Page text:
In operation, the stroke for rotation is provided by actuator wall 38, which is fixed with leaf spring 40. Plunger 32 acts as a plunger going through throughhole 52 in guide wall 36. Throughhole 52 limits the movement of plunger 32 to only one plane of direction. A sufficient thickness is added to guide wall 36 for restricting the movement in two planes. Upstop 46 prevents cup 12 from tilting due to the force vectors of leaf springs 16, 40. Plunger leaf spring 40 is attached to actuator wall 38 so that it is angled into teeth 20 of rotating cup 12. The angle is such that the beam strength of plunger leaf spring 40 moves cup 12, but it is a large enough angle so that plunger leaf spring 40 can travel back over teeth 20 of cup 12 without reversing the rotation of cup 12.
As actuator wall 38 moves in direction 54, as shown in FIG. 4, plunger leaf spring 40 moves rotating cup 12 in direction 18 a distance corresponding to one or two teeth 20, i.e., 4.5 or 9.0 degrees. A certain amount of play in the rotational position of cup 12 is the reason for the uncertainty of whether cup 12 will turn one or two teeth per stroke of plunger 32. This motion of plunger 32 in direction 54 is the in-stroke. Thus, cup 12 rotates 4.5 or 9.0 degrees for each stroke of actuator wall 38.
The entire system 10 is energized by the motion of print head carrier 56 (FIG. 5) along guide rod 58 into normal cap position in a maintenance station. Print head carrier 56 carries a printhead 60 and pushes sled 44 in direction 54. Actuator wall 38 is moved by a feature 62 protruding off of the base of the maintenance sled 44 as sled 44 moves into cap position. Feature 62 of sled 44 pushes actuator wall 38 into the in-stroke position. Sled feature 62 is powered by print head carrier 56 as carrier 56 moves into the normal home position, thereby providing a low energy, passive system. Thus, the energy added to the normal maintenance function is minimal, allowing it to operate without disturbance.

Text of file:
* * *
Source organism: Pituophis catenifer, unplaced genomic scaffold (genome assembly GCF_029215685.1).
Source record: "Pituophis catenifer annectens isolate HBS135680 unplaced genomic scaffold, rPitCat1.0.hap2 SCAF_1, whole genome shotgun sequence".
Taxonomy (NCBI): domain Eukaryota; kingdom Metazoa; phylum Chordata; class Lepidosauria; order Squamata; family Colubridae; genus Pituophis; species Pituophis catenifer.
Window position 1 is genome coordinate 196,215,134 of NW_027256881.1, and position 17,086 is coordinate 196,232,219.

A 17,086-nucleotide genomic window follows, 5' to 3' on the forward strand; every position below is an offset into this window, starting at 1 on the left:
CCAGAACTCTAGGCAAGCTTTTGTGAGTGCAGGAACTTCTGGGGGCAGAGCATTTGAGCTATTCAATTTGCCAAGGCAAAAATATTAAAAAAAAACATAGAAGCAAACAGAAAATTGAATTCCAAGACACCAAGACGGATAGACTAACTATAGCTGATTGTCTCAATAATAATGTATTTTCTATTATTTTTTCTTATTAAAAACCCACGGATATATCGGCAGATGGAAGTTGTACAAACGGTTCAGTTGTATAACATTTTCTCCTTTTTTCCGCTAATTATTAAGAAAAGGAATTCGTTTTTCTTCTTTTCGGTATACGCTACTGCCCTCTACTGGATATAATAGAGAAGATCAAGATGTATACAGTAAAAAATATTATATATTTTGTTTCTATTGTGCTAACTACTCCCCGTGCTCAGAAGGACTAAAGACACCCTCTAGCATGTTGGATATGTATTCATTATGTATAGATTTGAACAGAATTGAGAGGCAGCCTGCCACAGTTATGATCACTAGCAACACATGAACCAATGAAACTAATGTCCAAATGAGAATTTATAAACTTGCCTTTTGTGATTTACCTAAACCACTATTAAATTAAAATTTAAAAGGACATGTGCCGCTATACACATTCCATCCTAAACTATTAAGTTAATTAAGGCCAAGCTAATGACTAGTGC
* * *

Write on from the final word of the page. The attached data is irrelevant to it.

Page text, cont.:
The out-stroke in a direction opposite to direction 54 is provided by return spring 34, which is positioned on and surrounds plunger 32 of actuator wall 38. As carrier 56 moves out of the home position, rotating waste ink accumulation system 10 is no longer connected to sled feature 62, so it must reset itself. The out-stroke resets actuator wall 38 by using very light force compression spring 34 to push actuator wall 38 to its initial position. A first end of compression spring 34 engages guide wall 36, and a second end of compression spring 34 engages actuator wall 38. The force on compression spring 34 is such that it adds a negligible amount of force or resistance to the movement of carrier 56.
Back stop leaf spring 16 exerts a negligible normal force on cup 12 and is positioned in base 28 of the printer in order to prevent cup 12 from rotating back with actuator wall 38. Back stop leaf spring 16 is angled to allow cup 12 to rotate for the in-stroke, and it provides enough beam strength to prevent cup 12 from rotating during the out-stroke. Plunger leaf spring 40 on actuator wall 38 has the proper angle needed to move in the same motion with actuator wall 38 as it resets while providing very little drag on cup 12.
The array of spikes 22 inside the waste ink accumulation cup 12 provides additional surface area for the waste ink to migrate onto. The array of spikes 22 allows for an even distribution of solidifying ink piles as the buildup of waste ink accumulates. Spikes 22 also provide a type of skeletal system for the ink piles, which aid in preventing the piles of ink from becoming dislodged from waste ink cup 12. Spikes 22 are small enough to allow for the bulk of the waste ink to be collected on body 24 of cup 12. Yet, spikes 22 are large enough to allow for the functionality needed for increasing the surface area and providing a skeleton for the solidified waste ink accumulation. Spikes 22 hold the dry piles of ink stationary should the machine become unbalanced or tilted.
While this invention has been described as having a preferred design, the present invention can be further modified within the spirit and scope of this disclosure. This application is therefore intended to cover any variations, uses, or adaptations of the invention using its general principles. Further, this application is intended to cover such departures from the present disclosure as come within known or customary practice in the art to which this invention pertains and which fall within the limits of the appended claims.
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|U.S. Classification||347/36, 347/35|
|Sep 20, 2001||AS||Assignment|
Owner name: LEXMARK INTERNATIONAL, INC., KENTUCKY
Free format text: ASSIGNMENT OF ASSIGNORS INTEREST;ASSIGNORS:ALDRICH, CHARLES STANLEY;JOHNSON, MARTIN ALAN;SMITH, HERMAN ANTHONY;AND OTHERS;REEL/FRAME:012245/0742
Effective date: 20010919
|May 11, 2007||FPAY||Fee payment|
Year of fee payment: 4
|May 11, 2011||FPAY||Fee payment|
Year of fee payment: 8
|May 14, 2013||AS||Assignment|
Owner name: FUNAI ELECTRIC CO., LTD, JAPAN
Free format text: ASSIGNMENT OF ASSIGNORS INTEREST;ASSIGNORS:LEXMARK INTERNATIONAL, INC.;LEXMARK INTERNATIONAL TECHNOLOGY, S.A.;REEL/FRAME:030416/0001
Effective date: 20130401
|Apr 29, 2015||FPAY||Fee payment|
Year of fee payment: 12